Friday, March 17, 2017

The Tundra Swans

Tundra Swans are part time residents along the mid-Atlantic coastline where I live.



  They migrate to the shallow coastal waters of the Chesapeake Bay and surrounding waterways every autumn. We usually start to see them sometime in November.  They stay all winter, and fly back to the Arctic tundra of Canada and Alaska in March, where they live the remainder of the year, to mate and raise their young. 

 These snowy white birds are very large, weighing up to 35 pounds.
  Some grow to over 4 feet tall, with a wing span of up to 5 feet.  They are very distinctive looking and graceful birds, and can be identified be their long straight necks, and black bills.


They travel and live in flocks,    


and as you can see, they get along harmoniously with other water birds.


You can get an idea of the size of the Tundra swan, 
by comparing it to the Mallard ducks above, and this little Bufflehead duck, below.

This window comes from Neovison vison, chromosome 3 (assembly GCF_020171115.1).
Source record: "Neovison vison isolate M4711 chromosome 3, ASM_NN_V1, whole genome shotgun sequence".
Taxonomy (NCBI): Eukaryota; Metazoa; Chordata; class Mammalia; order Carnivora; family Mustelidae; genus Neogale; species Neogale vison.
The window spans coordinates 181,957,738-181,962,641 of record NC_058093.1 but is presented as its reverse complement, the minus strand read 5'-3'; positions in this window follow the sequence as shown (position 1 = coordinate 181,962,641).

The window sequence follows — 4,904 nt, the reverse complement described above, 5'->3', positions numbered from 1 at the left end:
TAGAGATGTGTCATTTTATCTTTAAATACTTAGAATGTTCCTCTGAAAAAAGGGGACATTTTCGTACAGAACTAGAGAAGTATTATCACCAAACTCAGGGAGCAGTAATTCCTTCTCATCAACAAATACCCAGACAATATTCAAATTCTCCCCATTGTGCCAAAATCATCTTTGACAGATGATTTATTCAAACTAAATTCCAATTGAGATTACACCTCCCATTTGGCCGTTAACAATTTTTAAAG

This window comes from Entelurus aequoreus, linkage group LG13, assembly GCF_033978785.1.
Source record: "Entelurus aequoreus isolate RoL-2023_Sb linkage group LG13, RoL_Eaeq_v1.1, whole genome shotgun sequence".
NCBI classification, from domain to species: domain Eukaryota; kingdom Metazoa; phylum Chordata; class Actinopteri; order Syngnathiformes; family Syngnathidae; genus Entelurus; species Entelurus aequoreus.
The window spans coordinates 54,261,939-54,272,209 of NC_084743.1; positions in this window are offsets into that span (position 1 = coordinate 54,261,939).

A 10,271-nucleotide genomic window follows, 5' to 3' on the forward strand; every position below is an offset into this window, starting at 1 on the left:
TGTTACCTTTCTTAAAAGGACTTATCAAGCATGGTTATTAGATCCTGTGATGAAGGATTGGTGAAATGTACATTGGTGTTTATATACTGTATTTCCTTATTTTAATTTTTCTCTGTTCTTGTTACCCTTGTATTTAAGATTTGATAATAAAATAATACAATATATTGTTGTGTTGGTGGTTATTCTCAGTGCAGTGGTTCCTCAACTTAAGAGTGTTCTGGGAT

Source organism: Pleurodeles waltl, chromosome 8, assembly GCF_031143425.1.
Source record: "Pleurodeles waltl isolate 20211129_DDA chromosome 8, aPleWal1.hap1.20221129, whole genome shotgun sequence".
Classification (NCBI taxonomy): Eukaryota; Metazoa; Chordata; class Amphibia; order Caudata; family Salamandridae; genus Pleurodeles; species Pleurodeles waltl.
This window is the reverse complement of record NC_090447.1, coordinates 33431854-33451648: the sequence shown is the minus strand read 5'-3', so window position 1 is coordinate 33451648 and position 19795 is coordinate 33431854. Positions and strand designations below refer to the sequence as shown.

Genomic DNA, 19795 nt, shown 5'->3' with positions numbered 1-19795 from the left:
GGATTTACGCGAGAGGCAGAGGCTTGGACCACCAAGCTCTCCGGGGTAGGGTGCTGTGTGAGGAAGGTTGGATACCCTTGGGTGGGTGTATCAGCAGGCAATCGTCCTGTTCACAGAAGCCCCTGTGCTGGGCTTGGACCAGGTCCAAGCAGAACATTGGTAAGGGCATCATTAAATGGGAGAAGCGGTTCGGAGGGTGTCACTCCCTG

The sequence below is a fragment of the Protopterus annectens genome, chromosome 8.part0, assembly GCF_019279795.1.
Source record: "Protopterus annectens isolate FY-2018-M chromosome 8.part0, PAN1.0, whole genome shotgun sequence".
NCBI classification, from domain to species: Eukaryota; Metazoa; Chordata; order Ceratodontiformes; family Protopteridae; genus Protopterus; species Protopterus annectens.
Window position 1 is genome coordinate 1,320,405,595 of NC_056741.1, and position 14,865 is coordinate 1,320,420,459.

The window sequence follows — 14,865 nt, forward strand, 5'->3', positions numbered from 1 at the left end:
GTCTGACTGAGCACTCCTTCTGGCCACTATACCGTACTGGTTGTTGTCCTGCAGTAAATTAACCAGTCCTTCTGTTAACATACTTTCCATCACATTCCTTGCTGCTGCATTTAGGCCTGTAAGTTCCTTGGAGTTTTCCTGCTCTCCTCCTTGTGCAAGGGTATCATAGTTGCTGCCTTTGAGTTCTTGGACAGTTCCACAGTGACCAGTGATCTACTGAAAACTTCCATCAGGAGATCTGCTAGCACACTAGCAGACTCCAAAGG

The bay provides plenty to eat for all.  Like the various types of ducks
 in the area, the swans eat aquatic grasses and other plants and seeds.
The swans stretch their long necks down under the water to reach their favorite foods,
 growing on the bottom of the bay.


It is believed that they mate for life,
 and can frequently be seen floating along in pairs within their flocks.


They sleep on the water, with their long necks tucked in around them.


To take flight, they beat their strong wings furiously, until they are airborne,
 as they are large and heavy birds.


They land quite smoothly and gracefully, though.



Any day now, they will be leaving our area, for their long and daunting 3,000 mile migration north.  They fly in "V" formation, or linear flocks.


I will miss their graceful bodies floating peacefully across the water.


Happy weekend to all!

1 comment:

  1. Oh how beautiful that you get to see these beauties.... they're really BIG birds.

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